It’s too easy to just come to God with a laundry list of things. God isn’t someone who responds to “honey do” lists. Instead Jesus is trying to get us to focus on God and fulfilling God’s will. To help us understand how much we rely on God and not to take God for granted. The first part of the prayer is all about lifting praise and glory to God. “Hallowed be thy name / Thy kingdom come, they will be done.” We’re lifting up glory to God and hoping our actions and our words move us toward fulfilling God’s will. And then we move into the asking part. But I think if you read it carefully, you’ll see that it’s not so much asking, as reminding us whom we need to rely on. “Give us this day our daily bread.” “Forgive us our trespasses,” sounds like we’re demanding God do something for us. “Hey, God! Give me some bread!” But really these are subtle reminders that God is in charge. Only God can forgive sins. Only God created the animals and plants we rely on for food. Then we are reminded how much we need to forgive others as God has forgiven us. And finally we ask God to, “Lead us not into temptation but deliver us from evil,” because without God’s help, we will delve right into our own selfish and sinful ways. All of it, the entirety of the prayer is to remind us that it is by the grace and love of God that we are who we are.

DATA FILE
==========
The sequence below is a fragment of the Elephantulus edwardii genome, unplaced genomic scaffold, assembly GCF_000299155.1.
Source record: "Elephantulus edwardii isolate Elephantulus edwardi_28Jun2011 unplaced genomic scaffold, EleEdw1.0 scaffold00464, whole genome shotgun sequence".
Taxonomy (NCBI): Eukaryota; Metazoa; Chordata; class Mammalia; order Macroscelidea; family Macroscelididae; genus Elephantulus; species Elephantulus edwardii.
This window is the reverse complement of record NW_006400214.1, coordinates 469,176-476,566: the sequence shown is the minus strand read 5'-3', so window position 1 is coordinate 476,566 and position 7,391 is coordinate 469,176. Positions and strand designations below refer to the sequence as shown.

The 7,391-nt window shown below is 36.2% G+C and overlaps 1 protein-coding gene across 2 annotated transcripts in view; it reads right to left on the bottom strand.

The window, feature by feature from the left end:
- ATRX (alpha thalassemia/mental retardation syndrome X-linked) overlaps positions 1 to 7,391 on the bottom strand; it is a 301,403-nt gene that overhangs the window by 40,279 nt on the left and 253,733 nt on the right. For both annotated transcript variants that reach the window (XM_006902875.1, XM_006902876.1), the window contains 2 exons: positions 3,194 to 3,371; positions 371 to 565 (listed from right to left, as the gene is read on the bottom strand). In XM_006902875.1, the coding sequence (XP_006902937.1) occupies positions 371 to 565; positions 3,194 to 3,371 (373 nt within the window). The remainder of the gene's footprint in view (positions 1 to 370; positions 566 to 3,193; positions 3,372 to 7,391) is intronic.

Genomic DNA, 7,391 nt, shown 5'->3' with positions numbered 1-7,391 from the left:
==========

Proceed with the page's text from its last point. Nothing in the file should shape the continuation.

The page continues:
Prayer is more about attitude than aptitude.